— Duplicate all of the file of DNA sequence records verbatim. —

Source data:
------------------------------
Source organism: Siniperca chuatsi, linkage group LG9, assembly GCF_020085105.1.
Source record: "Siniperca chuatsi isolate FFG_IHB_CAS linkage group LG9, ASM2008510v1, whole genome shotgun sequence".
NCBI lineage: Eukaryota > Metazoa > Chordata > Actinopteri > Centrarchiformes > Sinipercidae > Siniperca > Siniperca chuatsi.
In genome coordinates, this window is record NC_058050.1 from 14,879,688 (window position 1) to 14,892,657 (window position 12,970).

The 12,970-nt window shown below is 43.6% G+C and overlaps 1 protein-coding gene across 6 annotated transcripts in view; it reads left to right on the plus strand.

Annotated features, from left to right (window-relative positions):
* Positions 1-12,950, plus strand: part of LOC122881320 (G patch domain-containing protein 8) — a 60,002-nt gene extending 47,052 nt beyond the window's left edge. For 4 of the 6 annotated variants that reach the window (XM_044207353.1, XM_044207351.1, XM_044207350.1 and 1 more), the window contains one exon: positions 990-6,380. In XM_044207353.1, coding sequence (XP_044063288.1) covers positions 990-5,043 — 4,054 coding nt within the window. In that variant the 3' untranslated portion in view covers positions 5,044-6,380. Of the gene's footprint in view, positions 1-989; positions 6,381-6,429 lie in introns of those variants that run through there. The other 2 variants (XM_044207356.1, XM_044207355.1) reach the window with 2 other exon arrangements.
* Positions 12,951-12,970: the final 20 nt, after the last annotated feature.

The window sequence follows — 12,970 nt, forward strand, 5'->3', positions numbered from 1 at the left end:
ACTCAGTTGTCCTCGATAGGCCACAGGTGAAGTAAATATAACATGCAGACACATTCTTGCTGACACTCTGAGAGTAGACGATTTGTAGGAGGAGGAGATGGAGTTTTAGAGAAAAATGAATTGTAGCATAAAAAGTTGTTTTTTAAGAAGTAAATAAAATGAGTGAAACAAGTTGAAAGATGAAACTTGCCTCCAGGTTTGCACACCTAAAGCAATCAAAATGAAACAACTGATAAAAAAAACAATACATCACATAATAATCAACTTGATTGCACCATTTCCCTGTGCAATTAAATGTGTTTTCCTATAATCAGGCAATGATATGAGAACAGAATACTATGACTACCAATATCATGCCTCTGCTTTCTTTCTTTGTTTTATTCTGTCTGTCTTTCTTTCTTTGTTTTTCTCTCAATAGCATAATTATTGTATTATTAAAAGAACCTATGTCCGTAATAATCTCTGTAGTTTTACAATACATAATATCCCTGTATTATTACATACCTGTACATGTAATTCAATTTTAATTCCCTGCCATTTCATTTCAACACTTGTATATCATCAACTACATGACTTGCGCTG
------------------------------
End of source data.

Source organism: Siniperca chuatsi, linkage group LG9, assembly GCF_020085105.1.
Source record: "Siniperca chuatsi isolate FFG_IHB_CAS linkage group LG9, ASM2008510v1, whole genome shotgun sequence".
NCBI lineage: Eukaryota > Metazoa > Chordata > Actinopteri > Centrarchiformes > Sinipercidae > Siniperca > Siniperca chuatsi.
In genome coordinates, this window is record NC_058050.1 from 14,879,688 (window position 1) to 14,892,657 (window position 12,970).

The 12,970-nt window shown below is 43.6% G+C and overlaps 1 protein-coding gene across 6 annotated transcripts in view; it reads left to right on the plus strand.

Annotated features, from left to right (window-relative positions):
* Positions 1-12,950, plus strand: part of LOC122881320 (G patch domain-containing protein 8) — a 60,002-nt gene extending 47,052 nt beyond the window's left edge. For 4 of the 6 annotated variants that reach the window (XM_044207353.1, XM_044207351.1, XM_044207350.1 and 1 more), the window contains one exon: positions 990-6,380. In XM_044207353.1, coding sequence (XP_044063288.1) covers positions 990-5,043 — 4,054 coding nt within the window. In that variant the 3' untranslated portion in view covers positions 5,044-6,380. Of the gene's footprint in view, positions 1-989; positions 6,381-6,429 lie in introns of those variants that run through there. The other 2 variants (XM_044207356.1, XM_044207355.1) reach the window with 2 other exon arrangements.
* Positions 12,951-12,970: the final 20 nt, after the last annotated feature.

The window sequence follows — 12,970 nt, forward strand, 5'->3', positions numbered from 1 at the left end:
ACTCAGTTGTCCTCGATAGGCCACAGGTGAAGTAAATATAACATGCAGACACATTCTTGCTGACACTCTGAGAGTAGACGATTTGTAGGAGGAGGAGATGGAGTTTTAGAGAAAAATGAATTGTAGCATAAAAAGTTGTTTTTTAAGAAGTAAATAAAATGAGTGAAACAAGTTGAAAGATGAAACTTGCCTCCAGGTTTGCACACCTAAAGCAATCAAAATGAAACAACTGATAAAAAAAACAATACATCACATAATAATCAACTTGATTGCACCATTTCCCTGTGCAATTAAATGTGTTTTCCTATAATCAGGCAATGATATGAGAACAGAATACTATGACTACCAATATCATGCCTCTGCTTTCTTTCTTTGTTTTATTCTGTCTGTCTTTCTTTCTTTGTTTTTCTCTCAATAGCATAATTATTGTATTATTAAAAGAACCTATGTCCGTAATAATCTCTGTAGTTTTACAATACATAATATCCCTGTATTATTACATACCTGTACATGTAATTCAATTTTAATTCCCTGCCATTTCATTTCAACACTTGTATATCATCAACTACATGACTTGCGCTG